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Brian Willis

Brian Willis

Brian Willis is a retired officer, trainer and author who now serves as deputy executive director for the International Law Enforcement Educators and Trainers Association (ILEETA).

Doug  Wyllie

Doug Wyllie

Doug Wyllie has authored more than 1,000 articles and tactical tips aimed at ensuring that police officers are safer and more successful on the streets. Doug is a Western Publishing Association “Maggie Award” winner for Best Regularly Featured Digital Edition Column. He is a member of International Law Enforcement Educators and Trainers Association (ILEETA), an Associate Member of the California Peace Officers’ Association (CPOA), and a member of the Public Safety Writers Association (PSWA).

William Harvey

William Harvey

William "Bill" Harvey is currently serving as chief of police in south central Pennsylvania. He retired from the Savannah (Ga.) Police Department where he worked assignments in training, patrol, and CID. Harvey has more than 25 years of experience working with recruits, rookies, and FTOs.

Counseling Skills for FTOs

You do more than teach. You impact careers.

September 19, 2012  |  by William Harvey - Also by this author

Photo courtesy of Amaury Murgado.
Photo courtesy of Amaury Murgado.

A Field Training Officer (FTO) must rely on well-developed counseling skills when coaching recruits. Each day, an FTO completes a Daily Observation Report (DOR) requiring at least one face-to-face counseling meeting. It's a daily skill that should not be deemed trivial.

First and foremost, counseling is an art that you don't master the first time or by suffering through a boring psychological lecture. You learn by doing. You'll make mistakes, and you'll have to work hard every time you have a counseling session. However, if you're a good FTO or supervisor, you've developed your own skills and knack for handling most unpleasant situations.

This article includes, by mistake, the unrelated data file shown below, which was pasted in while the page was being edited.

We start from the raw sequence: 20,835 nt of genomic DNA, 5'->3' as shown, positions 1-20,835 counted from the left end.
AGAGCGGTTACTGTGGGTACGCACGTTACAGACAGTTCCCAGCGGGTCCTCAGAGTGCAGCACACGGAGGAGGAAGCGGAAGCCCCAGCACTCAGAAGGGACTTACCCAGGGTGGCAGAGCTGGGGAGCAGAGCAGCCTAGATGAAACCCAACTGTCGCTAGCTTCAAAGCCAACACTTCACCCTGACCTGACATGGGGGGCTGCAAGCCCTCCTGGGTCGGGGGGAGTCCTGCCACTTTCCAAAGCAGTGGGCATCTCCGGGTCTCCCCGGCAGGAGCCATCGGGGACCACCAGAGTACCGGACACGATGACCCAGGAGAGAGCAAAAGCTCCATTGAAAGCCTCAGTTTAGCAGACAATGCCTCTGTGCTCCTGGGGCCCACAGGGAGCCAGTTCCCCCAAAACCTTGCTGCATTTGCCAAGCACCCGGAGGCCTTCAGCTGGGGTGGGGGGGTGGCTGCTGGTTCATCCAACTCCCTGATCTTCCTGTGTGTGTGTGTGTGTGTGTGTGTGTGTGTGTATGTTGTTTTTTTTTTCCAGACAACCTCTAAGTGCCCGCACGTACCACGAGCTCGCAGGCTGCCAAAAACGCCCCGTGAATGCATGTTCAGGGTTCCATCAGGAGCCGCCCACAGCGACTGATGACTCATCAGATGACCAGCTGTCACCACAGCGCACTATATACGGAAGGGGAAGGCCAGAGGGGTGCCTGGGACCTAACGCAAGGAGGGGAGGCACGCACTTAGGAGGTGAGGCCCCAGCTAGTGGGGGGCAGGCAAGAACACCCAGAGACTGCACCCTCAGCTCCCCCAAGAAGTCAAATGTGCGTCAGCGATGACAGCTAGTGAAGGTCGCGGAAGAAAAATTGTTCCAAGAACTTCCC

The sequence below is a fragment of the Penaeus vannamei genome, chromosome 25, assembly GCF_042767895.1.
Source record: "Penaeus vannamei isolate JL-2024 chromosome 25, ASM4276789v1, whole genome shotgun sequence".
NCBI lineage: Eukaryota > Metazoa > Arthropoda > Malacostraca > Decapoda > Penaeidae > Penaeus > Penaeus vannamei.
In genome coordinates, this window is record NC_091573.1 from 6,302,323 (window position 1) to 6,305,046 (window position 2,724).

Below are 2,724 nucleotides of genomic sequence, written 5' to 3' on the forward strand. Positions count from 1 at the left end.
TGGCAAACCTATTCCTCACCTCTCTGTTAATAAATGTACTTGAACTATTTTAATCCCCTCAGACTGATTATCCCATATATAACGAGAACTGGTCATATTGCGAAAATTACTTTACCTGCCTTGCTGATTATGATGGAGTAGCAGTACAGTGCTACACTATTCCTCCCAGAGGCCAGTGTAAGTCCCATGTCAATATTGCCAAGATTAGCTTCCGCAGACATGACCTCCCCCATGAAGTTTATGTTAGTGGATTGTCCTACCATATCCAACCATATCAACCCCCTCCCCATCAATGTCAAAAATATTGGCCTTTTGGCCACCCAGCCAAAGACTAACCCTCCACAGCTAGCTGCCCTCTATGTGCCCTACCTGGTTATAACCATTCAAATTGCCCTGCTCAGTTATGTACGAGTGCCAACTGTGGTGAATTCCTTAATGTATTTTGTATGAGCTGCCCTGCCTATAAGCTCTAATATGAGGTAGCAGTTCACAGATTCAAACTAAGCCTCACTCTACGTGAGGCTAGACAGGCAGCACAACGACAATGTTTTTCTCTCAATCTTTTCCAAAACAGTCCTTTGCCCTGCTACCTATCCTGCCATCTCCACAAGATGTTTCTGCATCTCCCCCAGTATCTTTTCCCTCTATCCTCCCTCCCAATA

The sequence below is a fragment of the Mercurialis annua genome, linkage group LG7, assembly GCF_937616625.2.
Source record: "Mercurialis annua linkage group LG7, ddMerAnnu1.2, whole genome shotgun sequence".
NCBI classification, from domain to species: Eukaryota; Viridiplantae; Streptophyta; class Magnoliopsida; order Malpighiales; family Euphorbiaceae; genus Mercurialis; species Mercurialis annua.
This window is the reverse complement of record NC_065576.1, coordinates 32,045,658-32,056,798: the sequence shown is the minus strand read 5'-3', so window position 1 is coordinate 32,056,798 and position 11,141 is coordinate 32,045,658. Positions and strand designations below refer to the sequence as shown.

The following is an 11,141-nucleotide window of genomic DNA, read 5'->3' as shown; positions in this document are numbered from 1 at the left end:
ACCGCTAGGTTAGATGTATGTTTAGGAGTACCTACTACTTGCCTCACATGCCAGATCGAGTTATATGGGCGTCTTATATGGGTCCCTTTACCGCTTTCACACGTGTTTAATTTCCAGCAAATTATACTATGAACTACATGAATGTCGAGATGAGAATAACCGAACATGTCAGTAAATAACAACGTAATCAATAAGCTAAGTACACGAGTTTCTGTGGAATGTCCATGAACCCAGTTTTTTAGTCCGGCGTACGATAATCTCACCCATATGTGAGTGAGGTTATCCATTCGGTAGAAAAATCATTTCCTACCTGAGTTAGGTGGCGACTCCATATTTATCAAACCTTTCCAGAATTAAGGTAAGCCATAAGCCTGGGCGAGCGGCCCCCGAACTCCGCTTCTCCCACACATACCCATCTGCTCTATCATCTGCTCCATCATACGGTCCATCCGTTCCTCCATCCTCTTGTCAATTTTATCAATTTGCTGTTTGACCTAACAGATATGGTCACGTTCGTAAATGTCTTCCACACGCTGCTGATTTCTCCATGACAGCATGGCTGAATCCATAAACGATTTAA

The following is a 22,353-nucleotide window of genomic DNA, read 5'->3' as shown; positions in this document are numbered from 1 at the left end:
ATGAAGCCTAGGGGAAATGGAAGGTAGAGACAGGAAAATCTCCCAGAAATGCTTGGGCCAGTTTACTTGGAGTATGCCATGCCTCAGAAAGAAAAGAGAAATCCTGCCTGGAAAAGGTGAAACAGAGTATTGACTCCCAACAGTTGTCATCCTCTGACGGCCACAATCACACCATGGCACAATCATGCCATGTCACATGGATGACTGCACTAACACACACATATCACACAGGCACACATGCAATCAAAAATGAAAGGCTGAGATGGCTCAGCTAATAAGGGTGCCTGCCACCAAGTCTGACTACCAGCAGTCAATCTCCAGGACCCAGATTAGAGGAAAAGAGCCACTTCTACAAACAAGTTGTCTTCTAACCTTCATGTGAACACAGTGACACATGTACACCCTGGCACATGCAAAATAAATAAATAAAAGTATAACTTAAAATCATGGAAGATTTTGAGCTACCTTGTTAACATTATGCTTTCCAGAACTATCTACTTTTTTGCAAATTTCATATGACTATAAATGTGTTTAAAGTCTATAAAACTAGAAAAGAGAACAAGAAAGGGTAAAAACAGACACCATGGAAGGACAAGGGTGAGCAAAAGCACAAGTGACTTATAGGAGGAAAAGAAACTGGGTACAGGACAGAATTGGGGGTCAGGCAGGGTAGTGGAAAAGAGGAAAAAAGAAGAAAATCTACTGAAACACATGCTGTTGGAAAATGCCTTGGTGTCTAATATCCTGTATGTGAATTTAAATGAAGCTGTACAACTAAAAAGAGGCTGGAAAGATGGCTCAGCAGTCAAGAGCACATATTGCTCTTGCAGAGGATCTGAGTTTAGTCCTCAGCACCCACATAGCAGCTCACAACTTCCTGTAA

Remember, counseling does not have to take place in a formal office setting. For me, the FTO counseling can occur on the side of the road, in a patrol car, over coffee in a dive of a diner, or wherever life's little moments occur. I've never liked to delay counseling because it's like the "wait until your father gets home" threat made to a fussy child.

For me, counseling should be made in a timely fashion. If you're performing a skill or task unsafely or improperly, the correction and reasoning of why should come while the event is still fresh. Not in the middle of a call, but after the dust settles. If an happened at the very beginning of a shift, you might forget about it if you wait until the end of the shift.

Secondly, if it was an error on the basics, then without intervention the mistake could be repeated with more catastrophic results on the next call. My cardinal rule is to praise in public and chastise in private. Step the recruit away and make the correction or verbal direction. Yes, if you must document this it can be done at the next DOR signing.

The toughest counseling sessions are usually the first ones, because you don't know the recruit well enough to address trigger points or have a full understanding of his or her knowledge, skills, and abilities. Counseling is a coaching skill to motivate a marginal performer to correct errors and maximize performance.

Here are hints for success with your recruits. Follow these steps. Start with the reason for the discussion: "You did X when the procedures called for Y, and this is a failure/safety violation." Give the recruit a chance to explain his or her stance and the reasoning behind it. Now, reformulate your comments in response to this. Explain what was wrong, how the version is not acceptable, and what your expectations are for the next time and what the penalties could be. (Don't use "You'll get killed" too often).

Once the session is over, it can be documented later, because sometimes counseling must be done on the move. When it's over and the recruit has learned, it's over. Don't harp repeatedly on old mistakes that have been corrected and should be long forgotten. Finally, try to close on a positive note. This can be hard to do, but offering reassurance so recruits feels they can excel in the future to a point where they know they can win is where we want them. Nobody gains when all leave on a gloomy note.

This is not the complete book on counseling, just a few reminders. For me, this can be the most critical job of an FTO or supervisor. Work hard, train smart, and make your students successful. 

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